Financial planners have mixed feelings about whether they should be trying to secure the next generation of clients, saying any attempt at doing so required a targeted and structured process.
At the Chartered Institute for Securities and Investment Financial Planning Conference held this week (October 6), four panelists debated whether or not the need to engage the 20 to 40-year-olds was essential to secure their business in the next decade.
Joanna Redmond, director at Investment for Life, said there were several reasons why planners should work with younger clients.
“They know their own minds, they can be career driven, family minded, they might be adventurous [as well], but mostly they are interesting and I enjoy working with them,” she said. “They are keen and like me, they are short on time.
“They need a simple, quick service, and are not even asking me for hours of [my] time. They aren't necessarily looking for your full blown financial planning proposition."
She added: “Once you start speaking to them, these young folks have a fabulous way of having all their information ready for you. They have screenshots in their phones, they have information in their email and they are less likely to be harbouring 20 years of transactions in a box or a drawer.”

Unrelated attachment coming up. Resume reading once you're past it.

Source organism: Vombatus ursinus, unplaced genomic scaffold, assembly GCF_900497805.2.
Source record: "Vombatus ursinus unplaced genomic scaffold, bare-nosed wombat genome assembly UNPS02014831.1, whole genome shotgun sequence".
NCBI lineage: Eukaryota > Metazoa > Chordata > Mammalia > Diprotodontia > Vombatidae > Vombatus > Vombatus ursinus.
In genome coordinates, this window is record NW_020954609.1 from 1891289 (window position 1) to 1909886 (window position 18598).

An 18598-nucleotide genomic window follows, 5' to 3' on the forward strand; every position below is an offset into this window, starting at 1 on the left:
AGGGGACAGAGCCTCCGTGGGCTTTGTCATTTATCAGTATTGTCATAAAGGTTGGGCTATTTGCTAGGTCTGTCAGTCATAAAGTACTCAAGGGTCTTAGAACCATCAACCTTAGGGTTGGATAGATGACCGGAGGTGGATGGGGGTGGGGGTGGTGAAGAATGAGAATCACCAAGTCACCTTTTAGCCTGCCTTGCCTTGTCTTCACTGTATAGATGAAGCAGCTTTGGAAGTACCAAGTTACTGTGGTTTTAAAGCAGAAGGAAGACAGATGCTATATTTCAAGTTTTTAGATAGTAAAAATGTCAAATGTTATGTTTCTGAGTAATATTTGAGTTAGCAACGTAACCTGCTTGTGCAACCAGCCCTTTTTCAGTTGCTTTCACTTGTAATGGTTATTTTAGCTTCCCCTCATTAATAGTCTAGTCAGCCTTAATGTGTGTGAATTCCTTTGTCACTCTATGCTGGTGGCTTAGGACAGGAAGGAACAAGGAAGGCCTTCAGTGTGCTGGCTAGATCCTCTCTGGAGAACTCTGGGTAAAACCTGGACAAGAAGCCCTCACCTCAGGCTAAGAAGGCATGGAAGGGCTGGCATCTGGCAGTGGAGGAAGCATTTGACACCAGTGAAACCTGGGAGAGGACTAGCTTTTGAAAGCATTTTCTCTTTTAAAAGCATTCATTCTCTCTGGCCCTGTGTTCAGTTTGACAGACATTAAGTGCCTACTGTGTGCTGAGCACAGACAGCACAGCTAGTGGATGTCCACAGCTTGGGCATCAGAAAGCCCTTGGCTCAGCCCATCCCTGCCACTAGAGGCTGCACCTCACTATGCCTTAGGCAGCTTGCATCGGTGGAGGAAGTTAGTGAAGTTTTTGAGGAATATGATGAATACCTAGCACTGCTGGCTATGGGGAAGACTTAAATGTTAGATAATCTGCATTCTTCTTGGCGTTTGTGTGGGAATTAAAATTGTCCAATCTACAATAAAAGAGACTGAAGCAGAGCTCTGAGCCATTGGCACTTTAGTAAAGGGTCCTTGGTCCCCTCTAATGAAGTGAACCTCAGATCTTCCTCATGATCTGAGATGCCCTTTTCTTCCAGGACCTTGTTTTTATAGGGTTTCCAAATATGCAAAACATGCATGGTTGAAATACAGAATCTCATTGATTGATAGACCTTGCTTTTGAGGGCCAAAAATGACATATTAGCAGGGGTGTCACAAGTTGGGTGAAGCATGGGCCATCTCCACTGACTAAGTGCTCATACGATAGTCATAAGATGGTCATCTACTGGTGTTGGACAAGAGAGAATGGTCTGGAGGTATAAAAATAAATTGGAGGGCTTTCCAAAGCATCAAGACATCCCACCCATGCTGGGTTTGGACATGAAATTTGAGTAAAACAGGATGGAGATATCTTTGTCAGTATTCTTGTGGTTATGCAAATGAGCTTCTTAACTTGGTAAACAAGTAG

Redmond said many young people were already actively engaged in financial matters via platforms such as social media.
“There is something happening out there that financial planners have no control over. Younger clients are looking for answers already, they're asking Google, they're scrolling hundreds of different opinions on online forums.
"The younger generation, potentially your future prospective clients, they're already out there and they are asking their friends for help, so why not do some of those jobs?
“[Give them] someone to trust, somewhere safe to ask the questions and give the wider guidance they need. This will give them valuable prospects for the future and for the future of your business as well.”
However, David Hearne, partner at Financial Planning Partners, was not so sure. He said a financial planner’s time, energy and businesses should focus on its existing clients, concentrated on a niche that it has already identified.
“I now have a very specialised business and I know my client avatar,” he said. "I know who I serve, I know what I do, I specialise in that and my CPD is in that.
“If I'm trying to work with the clients, or children of my clients who are typically the future clients, then my brand or my business or my service will be confused, because it's not anything to them. They will look at my website targeting people retiring.”
Hearne said it was not about turning a blind eye to what was going on in the industry but instead, about outlining the distinction between having a business planning for the next generation, but not necessarily having to win the next generation now.